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State Bar’s audit report draws lawmaker criticism, call for legislation

By MARY SELL, Alabama Daily News

A south Alabama lawmaker says he’ll sponsor legislation next year to ensure more oversight of quasi-government agencies’ spending, including when it comes to non-disclosure agreements.

“We’re not going to be paying people off anymore with taxpayer money,” Rep. Chris Pringle, R-Mobile, said recently during a meeting of the Legislative Contract Review Committee. 

His comment was directed at Terri Lovell, the new executive director of the Alabama State Bar.

A May report from the Alabama Examiners of Public Accounts, the state office that audits state and local government agencies, found that Bar leadership, during a two-year period, executed separation agreements with three former employees, which it didn’t have the authority to do. And two of those agreements included “confidentiality and non-disparagement” clauses requiring the employees to keep confidential the existence of the agreements and “refrain from disclosing its terms, contents, benefits to employees, conditions, proceedings and negotiations.”

After signing the document, the employees received pay after their official end dates, as well as other benefits.

The Examiners’ report, which looked at the Bar’s actions from Oct. 1, 2019 through Sept. 30, 2021, found 10 other violations of state laws and regulations.

Pringle said he’s working on a bill for the 2023 legislative session calling for more oversight and said the Bar isn’t the only regulatory body with questionable spending practices. 

“These are state agencies and they’re forcing people to sign NDA, non-disclosure agreements, to not discuss the malfeasance that’s been found out within their organization,” Pringle said. “They use the taxpayers’ money to pay these NDAs. They’re buying people’s silence using taxpayers’ money.”

The Bar is the licensing and regulatory agency for lawyers in Alabama, as well as the trade’s association. The Bar is funded through fees paid by members. The Legislature appropriates those fees back to the Bar each year. For fiscal year 2023, it’s about $6.7 million. Pringle argues that licensure fees are taxes, subject to public review.

“My argument is the Legislature has given them the right to levy taxes — which is what a license fee is — it’s a tax on the citizens of Alabama.”

Banning all NDAs within state agencies could be problematic, especially given how economic development and tourism deals depend on them. Still, Pringle said the Bar and other agencies have a fiduciary responsibility to be accountable for how they spend taxpayer money.

The Examiners’ report time frame included about the last year of former Alabama State Bar Executive Director Phillip McCallum. Inside Alabama Politics reported in January 2021 that McCallum had resigned the previous October after three years amid allegations of 17 state ethics violations. In 2021, McCallum was fined $100,000 but he was not prosecuted, WSFA reported at the time.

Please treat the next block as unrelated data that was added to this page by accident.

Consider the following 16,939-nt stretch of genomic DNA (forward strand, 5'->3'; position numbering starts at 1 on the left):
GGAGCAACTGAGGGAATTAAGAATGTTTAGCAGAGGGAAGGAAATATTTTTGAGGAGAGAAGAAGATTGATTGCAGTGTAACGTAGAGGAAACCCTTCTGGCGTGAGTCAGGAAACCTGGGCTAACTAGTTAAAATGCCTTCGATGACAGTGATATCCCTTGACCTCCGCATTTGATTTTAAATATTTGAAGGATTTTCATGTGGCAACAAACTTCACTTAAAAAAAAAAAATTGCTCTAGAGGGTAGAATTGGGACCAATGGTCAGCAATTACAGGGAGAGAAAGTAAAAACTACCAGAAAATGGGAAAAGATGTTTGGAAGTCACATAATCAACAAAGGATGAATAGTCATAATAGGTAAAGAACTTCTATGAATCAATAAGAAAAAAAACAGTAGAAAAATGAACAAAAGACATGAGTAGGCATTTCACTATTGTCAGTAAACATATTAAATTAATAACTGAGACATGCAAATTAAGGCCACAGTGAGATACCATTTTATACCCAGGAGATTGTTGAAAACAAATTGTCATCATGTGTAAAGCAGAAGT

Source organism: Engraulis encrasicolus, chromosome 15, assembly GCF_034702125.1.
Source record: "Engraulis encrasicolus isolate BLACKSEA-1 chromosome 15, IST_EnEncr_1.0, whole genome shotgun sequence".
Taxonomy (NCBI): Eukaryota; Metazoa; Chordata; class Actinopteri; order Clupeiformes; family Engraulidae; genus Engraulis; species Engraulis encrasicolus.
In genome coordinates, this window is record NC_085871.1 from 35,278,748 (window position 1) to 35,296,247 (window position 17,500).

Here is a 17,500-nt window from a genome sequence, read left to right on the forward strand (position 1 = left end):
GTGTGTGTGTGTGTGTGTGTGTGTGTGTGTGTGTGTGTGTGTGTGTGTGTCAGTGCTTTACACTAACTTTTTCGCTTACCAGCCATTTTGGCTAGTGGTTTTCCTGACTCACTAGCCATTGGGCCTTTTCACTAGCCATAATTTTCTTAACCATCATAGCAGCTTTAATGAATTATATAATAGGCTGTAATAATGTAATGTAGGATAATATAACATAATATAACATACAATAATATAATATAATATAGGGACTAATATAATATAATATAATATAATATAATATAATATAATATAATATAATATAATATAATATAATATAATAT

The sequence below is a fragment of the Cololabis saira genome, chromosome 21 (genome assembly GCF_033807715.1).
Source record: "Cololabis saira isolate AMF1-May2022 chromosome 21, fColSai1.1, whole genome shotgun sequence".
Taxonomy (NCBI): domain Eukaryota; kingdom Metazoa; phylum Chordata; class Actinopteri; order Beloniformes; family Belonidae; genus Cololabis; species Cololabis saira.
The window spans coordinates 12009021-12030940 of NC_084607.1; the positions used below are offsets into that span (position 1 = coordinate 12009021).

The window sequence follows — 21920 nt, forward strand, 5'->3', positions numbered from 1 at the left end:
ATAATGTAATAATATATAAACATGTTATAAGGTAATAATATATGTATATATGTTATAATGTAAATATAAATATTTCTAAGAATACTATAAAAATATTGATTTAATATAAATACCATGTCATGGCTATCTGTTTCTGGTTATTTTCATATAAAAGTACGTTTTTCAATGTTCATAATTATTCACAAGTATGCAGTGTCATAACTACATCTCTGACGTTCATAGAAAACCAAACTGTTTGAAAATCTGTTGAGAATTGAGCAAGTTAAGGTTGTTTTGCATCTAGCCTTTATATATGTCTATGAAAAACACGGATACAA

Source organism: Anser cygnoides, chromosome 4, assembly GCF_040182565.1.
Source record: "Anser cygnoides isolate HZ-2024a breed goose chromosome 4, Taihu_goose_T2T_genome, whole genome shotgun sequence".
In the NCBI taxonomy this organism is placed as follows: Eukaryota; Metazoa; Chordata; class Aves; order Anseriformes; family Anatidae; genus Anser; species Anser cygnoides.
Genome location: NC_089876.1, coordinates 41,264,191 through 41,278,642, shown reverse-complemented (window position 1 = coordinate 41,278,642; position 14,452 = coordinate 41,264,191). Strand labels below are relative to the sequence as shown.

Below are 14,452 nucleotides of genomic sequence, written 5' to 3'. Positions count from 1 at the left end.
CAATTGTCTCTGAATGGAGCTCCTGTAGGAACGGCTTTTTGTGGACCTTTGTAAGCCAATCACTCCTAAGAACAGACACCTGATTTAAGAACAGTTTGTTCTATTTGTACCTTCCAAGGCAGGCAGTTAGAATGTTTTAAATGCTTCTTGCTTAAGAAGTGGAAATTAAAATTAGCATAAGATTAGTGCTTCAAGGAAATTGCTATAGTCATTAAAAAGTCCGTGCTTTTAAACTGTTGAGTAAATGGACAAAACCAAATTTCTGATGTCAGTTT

The Examiners’ report, as well as a lawsuit filed against the Bar and McCallum by a previous employee, were reported in June by Mobile-based Lagniappe.

Because of that lawsuit, the Bar now has a contract with an outside attorney. That contract brought Lovell before Pringle and the rest of the contract review committee last week.

Lovell didn’t argue with Pringle and said the attorneys’ association would respect any future legislation regarding non-disclosure agreements.

Later, the Bar in a written statement told Alabama Daily News that since Lovell became executive director in June of 2021, “her focus has been on building goodwill with all stakeholders through integrity, accountability, compliance and ethical behavior.”

“Our leaders, staff, and 19,000-plus members have been inspired by the consistent culture of excellence she models and expects from all of us at the Bar, and we look forward to continuing this positive direction going forward.”

The Examiners’ report also said the Bar:

  • Did not verify five employees’ employment eligibility through E-Verify by the third business day;
  • Did not adhere to state rules for employee pay for leave upon separation from the agency;
  • Does not have effective internal controls to accurately review contracts for compliance with state laws;
  • Reimbursed six vendors for professional services without executing contracts;
  • Issued payments to vendors for legal services prior to the contracts being reviewed by the Contract Review Permanent Legislative Oversight Committee;
  • Reimbursed attorneys for legal services at an hourly rate that exceeded the $195 per hour rate set by the governor;
  • Did not post notice of a meeting held on July 17, 2021 to the Secretary of State’s website;
  • Did not follow the procedures for convening an executive session;
  • Did not maintain accurate records for two meetings;
  • Did not submit information pertaining to board members to the Secretary of State.

The Bar said that since receiving the audit report earlier this year, it has worked to correct the areas of noncompliance “while also putting new protocols in place to ensure we meet the various legal requirements that apply to both professional associations and state agencies.”

In 2020, Pringle said state regulatory bodies, including the Alabama State Board of Medical Examiners, should be more transparent in their spending. That legislative session was cut short by the COVID-19 pandemic.

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